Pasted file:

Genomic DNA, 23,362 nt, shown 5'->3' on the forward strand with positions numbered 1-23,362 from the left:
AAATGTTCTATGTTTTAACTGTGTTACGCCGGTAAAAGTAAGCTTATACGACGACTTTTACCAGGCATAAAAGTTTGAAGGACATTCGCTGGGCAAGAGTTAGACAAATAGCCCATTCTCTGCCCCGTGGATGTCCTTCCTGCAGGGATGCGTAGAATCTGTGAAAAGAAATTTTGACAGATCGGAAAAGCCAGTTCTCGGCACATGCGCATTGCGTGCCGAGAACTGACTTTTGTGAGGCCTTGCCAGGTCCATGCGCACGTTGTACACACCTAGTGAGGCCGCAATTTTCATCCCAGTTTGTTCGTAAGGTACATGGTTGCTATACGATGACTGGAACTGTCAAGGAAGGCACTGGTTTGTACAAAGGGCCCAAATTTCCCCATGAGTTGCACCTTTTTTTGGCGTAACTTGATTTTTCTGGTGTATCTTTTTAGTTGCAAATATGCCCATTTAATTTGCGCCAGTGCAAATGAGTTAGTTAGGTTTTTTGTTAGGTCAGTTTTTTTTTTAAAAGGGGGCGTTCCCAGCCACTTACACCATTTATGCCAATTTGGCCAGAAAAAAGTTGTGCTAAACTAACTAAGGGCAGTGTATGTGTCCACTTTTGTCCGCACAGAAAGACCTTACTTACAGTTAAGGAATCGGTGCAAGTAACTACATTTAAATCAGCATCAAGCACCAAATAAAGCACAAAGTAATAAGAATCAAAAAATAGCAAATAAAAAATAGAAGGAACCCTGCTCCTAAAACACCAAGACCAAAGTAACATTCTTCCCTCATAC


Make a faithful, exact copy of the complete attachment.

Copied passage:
Genomic DNA, 23,362 nt, shown 5'->3' on the forward strand with positions numbered 1-23,362 from the left:
AAATGTTCTATGTTTTAACTGTGTTACGCCGGTAAAAGTAAGCTTATACGACGACTTTTACCAGGCATAAAAGTTTGAAGGACATTCGCTGGGCAAGAGTTAGACAAATAGCCCATTCTCTGCCCCGTGGATGTCCTTCCTGCAGGGATGCGTAGAATCTGTGAAAAGAAATTTTGACAGATCGGAAAAGCCAGTTCTCGGCACATGCGCATTGCGTGCCGAGAACTGACTTTTGTGAGGCCTTGCCAGGTCCATGCGCACGTTGTACACACCTAGTGAGGCCGCAATTTTCATCCCAGTTTGTTCGTAAGGTACATGGTTGCTATACGATGACTGGAACTGTCAAGGAAGGCACTGGTTTGTACAAAGGGCCCAAATTTCCCCATGAGTTGCACCTTTTTTTGGCGTAACTTGATTTTTCTGGTGTATCTTTTTAGTTGCAAATATGCCCATTTAATTTGCGCCAGTGCAAATGAGTTAGTTAGGTTTTTTGTTAGGTCAGTTTTTTTTTTAAAAGGGGGCGTTCCCAGCCACTTACACCATTTATGCCAATTTGGCCAGAAAAAAGTTGTGCTAAACTAACTAAGGGCAGTGTATGTGTCCACTTTTGTCCGCACAGAAAGACCTTACTTACAGTTAAGGAATCGGTGCAAGTAACTACATTTAAATCAGCATCAAGCACCAAATAAAGCACAAAGTAATAAGAATCAAAAAATAGCAAATAAAAAATAGAAGGAACCCTGCTCCTAAAACACCAAGACCAAAGTAACATTCTTCCCTCATAC